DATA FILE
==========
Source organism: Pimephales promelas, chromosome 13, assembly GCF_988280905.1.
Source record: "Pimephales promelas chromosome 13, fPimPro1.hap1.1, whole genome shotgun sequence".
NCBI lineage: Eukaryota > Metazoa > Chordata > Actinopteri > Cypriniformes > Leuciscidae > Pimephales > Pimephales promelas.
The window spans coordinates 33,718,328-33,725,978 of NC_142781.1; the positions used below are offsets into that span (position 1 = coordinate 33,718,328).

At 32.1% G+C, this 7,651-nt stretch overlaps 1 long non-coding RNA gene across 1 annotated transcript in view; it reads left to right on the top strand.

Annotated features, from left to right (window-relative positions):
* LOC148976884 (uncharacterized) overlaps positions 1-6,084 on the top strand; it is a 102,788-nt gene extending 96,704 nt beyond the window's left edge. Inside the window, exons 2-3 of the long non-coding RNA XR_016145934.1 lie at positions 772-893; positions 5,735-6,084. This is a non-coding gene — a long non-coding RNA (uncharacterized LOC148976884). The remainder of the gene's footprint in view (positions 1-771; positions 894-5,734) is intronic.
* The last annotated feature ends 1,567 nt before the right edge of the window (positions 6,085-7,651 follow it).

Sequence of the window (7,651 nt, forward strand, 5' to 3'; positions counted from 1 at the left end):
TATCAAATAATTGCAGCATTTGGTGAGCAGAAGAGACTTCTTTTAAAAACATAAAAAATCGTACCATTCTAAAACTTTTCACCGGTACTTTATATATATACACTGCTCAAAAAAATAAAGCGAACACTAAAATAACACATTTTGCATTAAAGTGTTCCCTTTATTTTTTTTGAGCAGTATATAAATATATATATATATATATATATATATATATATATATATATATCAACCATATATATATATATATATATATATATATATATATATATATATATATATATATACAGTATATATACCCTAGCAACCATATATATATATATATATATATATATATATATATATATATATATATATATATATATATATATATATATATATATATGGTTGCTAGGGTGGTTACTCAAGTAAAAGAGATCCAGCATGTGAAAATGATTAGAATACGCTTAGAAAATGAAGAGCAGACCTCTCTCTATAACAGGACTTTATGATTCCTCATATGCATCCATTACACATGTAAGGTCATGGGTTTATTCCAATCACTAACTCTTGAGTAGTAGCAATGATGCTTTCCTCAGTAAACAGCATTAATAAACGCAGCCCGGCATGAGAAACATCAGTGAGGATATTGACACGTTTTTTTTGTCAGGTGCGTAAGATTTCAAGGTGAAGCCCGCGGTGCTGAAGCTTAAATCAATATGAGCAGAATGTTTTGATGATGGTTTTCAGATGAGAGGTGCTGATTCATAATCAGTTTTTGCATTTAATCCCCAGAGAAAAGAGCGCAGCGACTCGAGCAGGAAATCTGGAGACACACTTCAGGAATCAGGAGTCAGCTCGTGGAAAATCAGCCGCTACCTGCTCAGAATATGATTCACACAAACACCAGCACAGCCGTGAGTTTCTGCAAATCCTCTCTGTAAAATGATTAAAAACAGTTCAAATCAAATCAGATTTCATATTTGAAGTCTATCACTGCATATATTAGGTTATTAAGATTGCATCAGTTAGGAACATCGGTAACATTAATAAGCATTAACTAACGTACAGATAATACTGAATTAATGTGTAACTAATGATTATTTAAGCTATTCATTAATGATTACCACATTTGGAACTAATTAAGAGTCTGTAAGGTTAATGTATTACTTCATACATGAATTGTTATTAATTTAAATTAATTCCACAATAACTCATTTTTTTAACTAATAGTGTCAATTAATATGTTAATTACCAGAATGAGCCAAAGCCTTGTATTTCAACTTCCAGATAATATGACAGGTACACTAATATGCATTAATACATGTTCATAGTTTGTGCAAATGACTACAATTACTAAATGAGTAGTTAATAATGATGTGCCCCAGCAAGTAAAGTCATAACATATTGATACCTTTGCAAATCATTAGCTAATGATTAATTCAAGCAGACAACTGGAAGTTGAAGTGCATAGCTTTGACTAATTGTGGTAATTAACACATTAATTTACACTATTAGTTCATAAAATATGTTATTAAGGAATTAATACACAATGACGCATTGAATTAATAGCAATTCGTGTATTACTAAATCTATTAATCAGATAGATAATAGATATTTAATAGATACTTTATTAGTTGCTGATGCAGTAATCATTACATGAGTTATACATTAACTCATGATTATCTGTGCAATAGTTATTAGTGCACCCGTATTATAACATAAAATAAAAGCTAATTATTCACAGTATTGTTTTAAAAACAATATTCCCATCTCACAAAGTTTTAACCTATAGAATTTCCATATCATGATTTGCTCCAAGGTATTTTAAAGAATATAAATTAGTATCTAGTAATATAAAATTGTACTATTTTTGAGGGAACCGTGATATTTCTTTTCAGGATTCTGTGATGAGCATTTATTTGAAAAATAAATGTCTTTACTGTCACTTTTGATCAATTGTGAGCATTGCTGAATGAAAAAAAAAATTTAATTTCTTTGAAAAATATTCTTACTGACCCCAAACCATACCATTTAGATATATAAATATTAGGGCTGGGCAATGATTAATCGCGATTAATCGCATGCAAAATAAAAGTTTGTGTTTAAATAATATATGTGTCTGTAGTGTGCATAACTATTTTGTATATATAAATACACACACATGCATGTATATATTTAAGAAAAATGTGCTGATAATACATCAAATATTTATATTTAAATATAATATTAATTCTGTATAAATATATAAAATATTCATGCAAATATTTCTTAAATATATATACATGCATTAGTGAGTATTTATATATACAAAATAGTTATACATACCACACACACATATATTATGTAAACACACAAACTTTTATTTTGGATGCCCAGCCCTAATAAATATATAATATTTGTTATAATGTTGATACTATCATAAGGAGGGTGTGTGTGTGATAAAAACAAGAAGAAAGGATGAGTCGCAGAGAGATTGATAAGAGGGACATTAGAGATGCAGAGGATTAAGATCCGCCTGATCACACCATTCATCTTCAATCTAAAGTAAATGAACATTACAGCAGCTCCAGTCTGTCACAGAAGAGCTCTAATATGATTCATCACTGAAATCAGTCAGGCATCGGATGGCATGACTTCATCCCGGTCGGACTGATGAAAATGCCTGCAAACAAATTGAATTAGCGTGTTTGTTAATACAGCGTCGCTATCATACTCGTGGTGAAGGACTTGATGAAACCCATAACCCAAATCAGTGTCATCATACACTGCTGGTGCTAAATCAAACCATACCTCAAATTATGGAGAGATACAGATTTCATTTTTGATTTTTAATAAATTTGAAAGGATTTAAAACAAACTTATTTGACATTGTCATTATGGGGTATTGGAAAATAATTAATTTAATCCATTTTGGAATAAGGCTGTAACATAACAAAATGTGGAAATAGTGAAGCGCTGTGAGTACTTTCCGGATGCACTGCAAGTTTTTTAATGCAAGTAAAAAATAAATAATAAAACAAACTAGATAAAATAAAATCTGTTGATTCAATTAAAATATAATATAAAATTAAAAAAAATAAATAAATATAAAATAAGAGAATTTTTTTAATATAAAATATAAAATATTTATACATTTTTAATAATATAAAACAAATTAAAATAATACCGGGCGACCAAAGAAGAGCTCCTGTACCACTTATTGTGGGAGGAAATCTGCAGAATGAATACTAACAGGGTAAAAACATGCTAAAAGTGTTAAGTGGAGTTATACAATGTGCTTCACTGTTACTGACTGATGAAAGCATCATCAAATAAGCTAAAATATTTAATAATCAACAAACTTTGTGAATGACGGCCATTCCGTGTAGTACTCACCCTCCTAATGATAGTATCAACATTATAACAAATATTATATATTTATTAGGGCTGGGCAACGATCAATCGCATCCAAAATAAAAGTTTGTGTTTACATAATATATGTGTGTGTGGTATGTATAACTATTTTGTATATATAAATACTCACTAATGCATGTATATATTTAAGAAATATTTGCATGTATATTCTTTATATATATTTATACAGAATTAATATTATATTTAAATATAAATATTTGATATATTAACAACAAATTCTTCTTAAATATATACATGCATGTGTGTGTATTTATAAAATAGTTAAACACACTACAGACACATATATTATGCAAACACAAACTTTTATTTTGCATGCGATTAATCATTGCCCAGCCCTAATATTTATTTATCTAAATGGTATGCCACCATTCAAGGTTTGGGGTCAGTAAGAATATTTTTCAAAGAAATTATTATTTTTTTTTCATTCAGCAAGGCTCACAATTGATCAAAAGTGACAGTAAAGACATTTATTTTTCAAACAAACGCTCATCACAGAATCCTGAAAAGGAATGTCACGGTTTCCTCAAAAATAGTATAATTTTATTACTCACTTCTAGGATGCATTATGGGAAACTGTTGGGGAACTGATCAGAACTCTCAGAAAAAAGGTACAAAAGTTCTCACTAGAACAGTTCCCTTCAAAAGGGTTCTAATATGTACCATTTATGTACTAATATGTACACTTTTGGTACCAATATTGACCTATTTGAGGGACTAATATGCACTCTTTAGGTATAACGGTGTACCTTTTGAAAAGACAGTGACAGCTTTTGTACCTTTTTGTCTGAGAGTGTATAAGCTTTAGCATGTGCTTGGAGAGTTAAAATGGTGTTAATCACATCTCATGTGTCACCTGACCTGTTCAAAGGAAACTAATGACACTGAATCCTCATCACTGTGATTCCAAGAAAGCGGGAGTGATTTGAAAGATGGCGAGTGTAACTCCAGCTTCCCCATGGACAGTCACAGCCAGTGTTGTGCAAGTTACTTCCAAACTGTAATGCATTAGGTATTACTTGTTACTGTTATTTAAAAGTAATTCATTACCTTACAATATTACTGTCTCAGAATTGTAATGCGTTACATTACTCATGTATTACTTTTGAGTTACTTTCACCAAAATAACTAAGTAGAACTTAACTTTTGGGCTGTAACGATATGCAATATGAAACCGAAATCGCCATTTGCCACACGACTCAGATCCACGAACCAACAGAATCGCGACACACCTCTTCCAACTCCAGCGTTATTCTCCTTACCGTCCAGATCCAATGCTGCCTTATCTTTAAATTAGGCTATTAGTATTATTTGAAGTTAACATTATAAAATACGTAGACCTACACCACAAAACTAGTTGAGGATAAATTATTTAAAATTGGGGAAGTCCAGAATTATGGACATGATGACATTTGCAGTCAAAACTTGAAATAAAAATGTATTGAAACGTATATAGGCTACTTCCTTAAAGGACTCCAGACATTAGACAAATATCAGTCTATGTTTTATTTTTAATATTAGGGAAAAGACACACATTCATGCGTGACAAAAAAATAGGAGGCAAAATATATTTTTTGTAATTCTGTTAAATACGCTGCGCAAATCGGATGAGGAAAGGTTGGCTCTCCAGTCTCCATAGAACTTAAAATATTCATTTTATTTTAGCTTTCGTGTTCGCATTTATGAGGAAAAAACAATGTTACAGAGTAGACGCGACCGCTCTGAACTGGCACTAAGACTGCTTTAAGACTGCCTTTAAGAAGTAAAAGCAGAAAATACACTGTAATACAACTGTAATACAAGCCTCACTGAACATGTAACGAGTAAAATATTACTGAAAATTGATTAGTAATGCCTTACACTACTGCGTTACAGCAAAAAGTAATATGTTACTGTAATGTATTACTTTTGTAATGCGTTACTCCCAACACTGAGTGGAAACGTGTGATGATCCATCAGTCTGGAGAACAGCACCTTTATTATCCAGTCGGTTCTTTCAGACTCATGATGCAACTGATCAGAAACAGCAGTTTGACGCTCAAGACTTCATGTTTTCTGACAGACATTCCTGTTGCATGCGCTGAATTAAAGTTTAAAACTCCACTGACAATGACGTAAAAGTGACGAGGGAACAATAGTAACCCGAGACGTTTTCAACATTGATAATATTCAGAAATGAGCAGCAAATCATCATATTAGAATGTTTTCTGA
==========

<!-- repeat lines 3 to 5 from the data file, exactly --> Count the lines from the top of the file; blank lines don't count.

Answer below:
NCBI lineage: Eukaryota > Metazoa > Chordata > Actinopteri > Cypriniformes > Leuciscidae > Pimephales > Pimephales promelas.
The window spans coordinates 33,718,328-33,725,978 of NC_142781.1; the positions used below are offsets into that span (position 1 = coordinate 33,718,328).

At 32.1% G+C, this 7,651-nt stretch overlaps 1 long non-coding RNA gene across 1 annotated transcript in view; it reads left to right on the top strand.